Entries are arranged alphabetically by original series title. Each entry follows the same format: the air dates and network of the original series; a plot synopsis for the revived series, film, or special; background information on the show; the title of the new show; its network and broadcast date. Information about each show came from a variety of sources: releases, reviews, and periodical articles. Plot synopses may be a bit confusing as the author combines the plots of all revivals, sequels, or remakes into one narrative. For a series such as "Eight Is Enough," which was followed by "Eight Is Enough: A Family Reunion" and "An Eight Is Enough Wedding," it is difficult to tell where one story line leaves off and another begins.
For a series to be included in this volume it must have featured continuing characters and have been in cancellation for at least one year, not simply on hiatus. Certain kinds of shows are not included: those based on literary characters (e.g., Sherlock Holmes); anthologies (with the exception of "Twilight Zone" and "Alfred Hitchcock Presents"), variety shows, and game shows.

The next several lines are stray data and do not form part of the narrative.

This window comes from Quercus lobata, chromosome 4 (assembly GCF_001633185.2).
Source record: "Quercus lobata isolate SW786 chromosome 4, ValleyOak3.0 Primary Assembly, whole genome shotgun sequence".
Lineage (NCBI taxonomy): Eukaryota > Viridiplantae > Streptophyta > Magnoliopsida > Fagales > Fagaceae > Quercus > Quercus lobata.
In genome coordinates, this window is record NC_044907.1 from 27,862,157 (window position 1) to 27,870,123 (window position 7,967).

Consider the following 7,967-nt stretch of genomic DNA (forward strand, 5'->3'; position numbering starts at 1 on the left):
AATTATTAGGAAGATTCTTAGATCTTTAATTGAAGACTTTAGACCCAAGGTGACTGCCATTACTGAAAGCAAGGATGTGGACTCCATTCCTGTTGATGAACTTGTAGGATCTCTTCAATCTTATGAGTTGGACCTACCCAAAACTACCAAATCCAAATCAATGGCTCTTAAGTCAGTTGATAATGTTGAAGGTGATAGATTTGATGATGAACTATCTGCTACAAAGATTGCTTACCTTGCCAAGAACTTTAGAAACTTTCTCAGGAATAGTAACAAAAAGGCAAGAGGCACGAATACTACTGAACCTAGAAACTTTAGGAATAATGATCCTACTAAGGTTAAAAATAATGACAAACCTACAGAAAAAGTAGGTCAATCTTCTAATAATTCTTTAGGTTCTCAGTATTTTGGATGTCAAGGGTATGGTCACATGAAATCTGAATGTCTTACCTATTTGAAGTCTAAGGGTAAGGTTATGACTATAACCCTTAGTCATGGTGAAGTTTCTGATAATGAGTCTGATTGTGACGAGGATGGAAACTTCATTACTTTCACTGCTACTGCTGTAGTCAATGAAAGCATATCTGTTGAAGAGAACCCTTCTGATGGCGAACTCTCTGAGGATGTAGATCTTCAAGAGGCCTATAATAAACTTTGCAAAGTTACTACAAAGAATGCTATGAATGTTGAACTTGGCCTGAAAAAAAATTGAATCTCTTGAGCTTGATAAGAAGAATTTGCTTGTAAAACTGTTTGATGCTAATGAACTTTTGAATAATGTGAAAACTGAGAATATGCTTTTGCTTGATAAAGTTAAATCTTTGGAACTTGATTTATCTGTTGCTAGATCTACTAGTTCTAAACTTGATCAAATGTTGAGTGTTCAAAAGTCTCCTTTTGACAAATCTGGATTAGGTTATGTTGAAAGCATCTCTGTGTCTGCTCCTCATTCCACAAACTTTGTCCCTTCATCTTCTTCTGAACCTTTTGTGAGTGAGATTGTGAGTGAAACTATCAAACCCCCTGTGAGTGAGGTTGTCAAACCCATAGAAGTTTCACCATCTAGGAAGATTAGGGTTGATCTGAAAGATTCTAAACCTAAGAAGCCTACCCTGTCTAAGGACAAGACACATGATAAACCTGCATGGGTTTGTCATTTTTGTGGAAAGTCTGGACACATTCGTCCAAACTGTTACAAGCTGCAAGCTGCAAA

An appendix listing "Animated Revivals" and a bibliography of related titles round out the work. The index includes show titles, actors, and producers and directors. Black-and-white photos of cast members are provided for some shows.
As long as television viewers express nostalgia for the shows they once watched, producers will continue to revive them. Public library customers and librarians will find Television Series Revivals a useful and entertaining volume.
It seems like every week someone is dusting off an old TV show and developing it for the big screen. Last week it was TJ HOOKER, this week it's THE BIG VALLEY. Variety reports:
The 1960s television Western that starred Barbara Stanwyck is being adapted into an independent feature by Kate Edelman Johnson and Daniel Adams through their Panther Entertainment banner.